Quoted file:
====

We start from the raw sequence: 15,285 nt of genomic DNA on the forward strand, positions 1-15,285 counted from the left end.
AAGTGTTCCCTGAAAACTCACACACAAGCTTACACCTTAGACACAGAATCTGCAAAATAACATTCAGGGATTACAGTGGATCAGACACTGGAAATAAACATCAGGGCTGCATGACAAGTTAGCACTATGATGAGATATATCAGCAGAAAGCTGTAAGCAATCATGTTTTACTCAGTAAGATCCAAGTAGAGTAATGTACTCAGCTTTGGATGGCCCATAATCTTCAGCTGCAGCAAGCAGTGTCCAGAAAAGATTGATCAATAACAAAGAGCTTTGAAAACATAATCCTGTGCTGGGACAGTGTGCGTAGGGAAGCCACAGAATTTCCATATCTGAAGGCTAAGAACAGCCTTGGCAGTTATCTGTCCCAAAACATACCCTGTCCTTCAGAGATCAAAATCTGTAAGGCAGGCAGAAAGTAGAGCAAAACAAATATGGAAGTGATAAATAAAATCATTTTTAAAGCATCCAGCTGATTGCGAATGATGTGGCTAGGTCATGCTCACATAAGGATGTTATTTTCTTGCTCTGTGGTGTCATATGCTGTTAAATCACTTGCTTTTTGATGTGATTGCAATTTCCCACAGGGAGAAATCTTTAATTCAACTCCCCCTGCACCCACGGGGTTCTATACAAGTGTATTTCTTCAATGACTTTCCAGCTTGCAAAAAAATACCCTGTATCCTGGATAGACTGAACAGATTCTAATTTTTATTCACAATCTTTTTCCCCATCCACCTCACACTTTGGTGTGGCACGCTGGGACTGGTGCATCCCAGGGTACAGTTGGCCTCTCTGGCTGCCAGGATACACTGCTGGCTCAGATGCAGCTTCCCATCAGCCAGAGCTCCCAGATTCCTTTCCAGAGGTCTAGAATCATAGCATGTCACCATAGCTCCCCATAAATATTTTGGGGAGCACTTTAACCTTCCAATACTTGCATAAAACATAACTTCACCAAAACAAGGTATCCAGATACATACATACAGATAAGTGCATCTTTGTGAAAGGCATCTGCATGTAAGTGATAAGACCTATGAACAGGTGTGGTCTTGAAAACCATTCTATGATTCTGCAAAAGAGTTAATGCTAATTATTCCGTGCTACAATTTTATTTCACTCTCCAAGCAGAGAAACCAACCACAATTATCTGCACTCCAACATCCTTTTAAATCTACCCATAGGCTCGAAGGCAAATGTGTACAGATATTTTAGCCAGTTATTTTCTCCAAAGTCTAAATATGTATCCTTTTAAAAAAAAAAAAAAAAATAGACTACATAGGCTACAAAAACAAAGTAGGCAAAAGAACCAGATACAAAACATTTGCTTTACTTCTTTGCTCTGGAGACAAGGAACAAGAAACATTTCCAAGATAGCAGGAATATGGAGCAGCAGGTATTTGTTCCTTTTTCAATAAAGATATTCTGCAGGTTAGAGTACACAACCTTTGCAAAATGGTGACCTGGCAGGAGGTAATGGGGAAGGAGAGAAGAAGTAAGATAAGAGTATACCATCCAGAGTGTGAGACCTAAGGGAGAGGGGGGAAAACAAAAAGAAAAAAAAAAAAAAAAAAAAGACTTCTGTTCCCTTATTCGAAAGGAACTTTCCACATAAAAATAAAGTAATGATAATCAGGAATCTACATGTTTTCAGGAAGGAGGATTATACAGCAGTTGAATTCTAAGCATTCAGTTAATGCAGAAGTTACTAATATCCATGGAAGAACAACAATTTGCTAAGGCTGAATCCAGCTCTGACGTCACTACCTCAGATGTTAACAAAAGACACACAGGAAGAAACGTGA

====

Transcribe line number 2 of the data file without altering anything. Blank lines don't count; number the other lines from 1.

AAGTGTTCCCTGAAAACTCACACACAAGCTTACACCTTAGACACAGAATCTGCAAAATAACATTCAGGGATTACAGTGGATCAGACACTGGAAATAAACATCAGGGCTGCATGACAAGTTAGCACTATGATGAGATATATCAGCAGAAAGCTGTAAGCAATCATGTTTTACTCAGTAAGATCCAAGTAGAGTAATGTACTCAGCTTTGGATGGCCCATAATCTTCAGCTGCAGCAAGCAGTGTCCAGAAAAGATTGATCAATAACAAAGAGCTTTGAAAACATAATCCTGTGCTGGGACAGTGTGCGTAGGGAAGCCACAGAATTTCCATATCTGAAGGCTAAGAACAGCCTTGGCAGTTATCTGTCCCAAAACATACCCTGTCCTTCAGAGATCAAAATCTGTAAGGCAGGCAGAAAGTAGAGCAAAACAAATATGGAAGTGATAAATAAAATCATTTTTAAAGCATCCAGCTGATTGCGAATGATGTGGCTAGGTCATGCTCACATAAGGATGTTATTTTCTTGCTCTGTGGTGTCATATGCTGTTAAATCACTTGCTTTTTGATGTGATTGCAATTTCCCACAGGGAGAAATCTTTAATTCAACTCCCCCTGCACCCACGGGGTTCTATACAAGTGTATTTCTTCAATGACTTTCCAGCTTGCAAAAAAATACCCTGTATCCTGGATAGACTGAACAGATTCTAATTTTTATTCACAATCTTTTTCCCCATCCACCTCACACTTTGGTGTGGCACGCTGGGACTGGTGCATCCCAGGGTACAGTTGGCCTCTCTGGCTGCCAGGATACACTGCTGGCTCAGATGCAGCTTCCCATCAGCCAGAGCTCCCAGATTCCTTTCCAGAGGTCTAGAATCATAGCATGTCACCATAGCTCCCCATAAATATTTTGGGGAGCACTTTAACCTTCCAATACTTGCATAAAACATAACTTCACCAAAACAAGGTATCCAGATACATACATACAGATAAGTGCATCTTTGTGAAAGGCATCTGCATGTAAGTGATAAGACCTATGAACAGGTGTGGTCTTGAAAACCATTCTATGATTCTGCAAAAGAGTTAATGCTAATTATTCCGTGCTACAATTTTATTTCACTCTCCAAGCAGAGAAACCAACCACAATTATCTGCACTCCAACATCCTTTTAAATCTACCCATAGGCTCGAAGGCAAATGTGTACAGATATTTTAGCCAGTTATTTTCTCCAAAGTCTAAATATGTATCCTTTTAAAAAAAAAAAAAAAAATAGACTACATAGGCTACAAAAACAAAGTAGGCAAAAGAACCAGATACAAAACATTTGCTTTACTTCTTTGCTCTGGAGACAAGGAACAAGAAACATTTCCAAGATAGCAGGAATATGGAGCAGCAGGTATTTGTTCCTTTTTCAATAAAGATATTCTGCAGGTTAGAGTACACAACCTTTGCAAAATGGTGACCTGGCAGGAGGTAATGGGGAAGGAGAGAAGAAGTAAGATAAGAGTATACCATCCAGAGTGTGAGACCTAAGGGAGAGGGGGGAAAACAAAAAGAAAAAAAAAAAAAAAAAAAAGACTTCTGTTCCCTTATTCGAAAGGAACTTTCCACATAAAAATAAAGTAATGATAATCAGGAATCTACATGTTTTCAGGAAGGAGGATTATACAGCAGTTGAATTCTAAGCATTCAGTTAATGCAGAAGTTACTAATATCCATGGAAGAACAACAATTTGCTAAGGCTGAATCCAGCTCTGACGTCACTACCTCAGATGTTAACAAAAGACACACAGGAAGAAACGTGA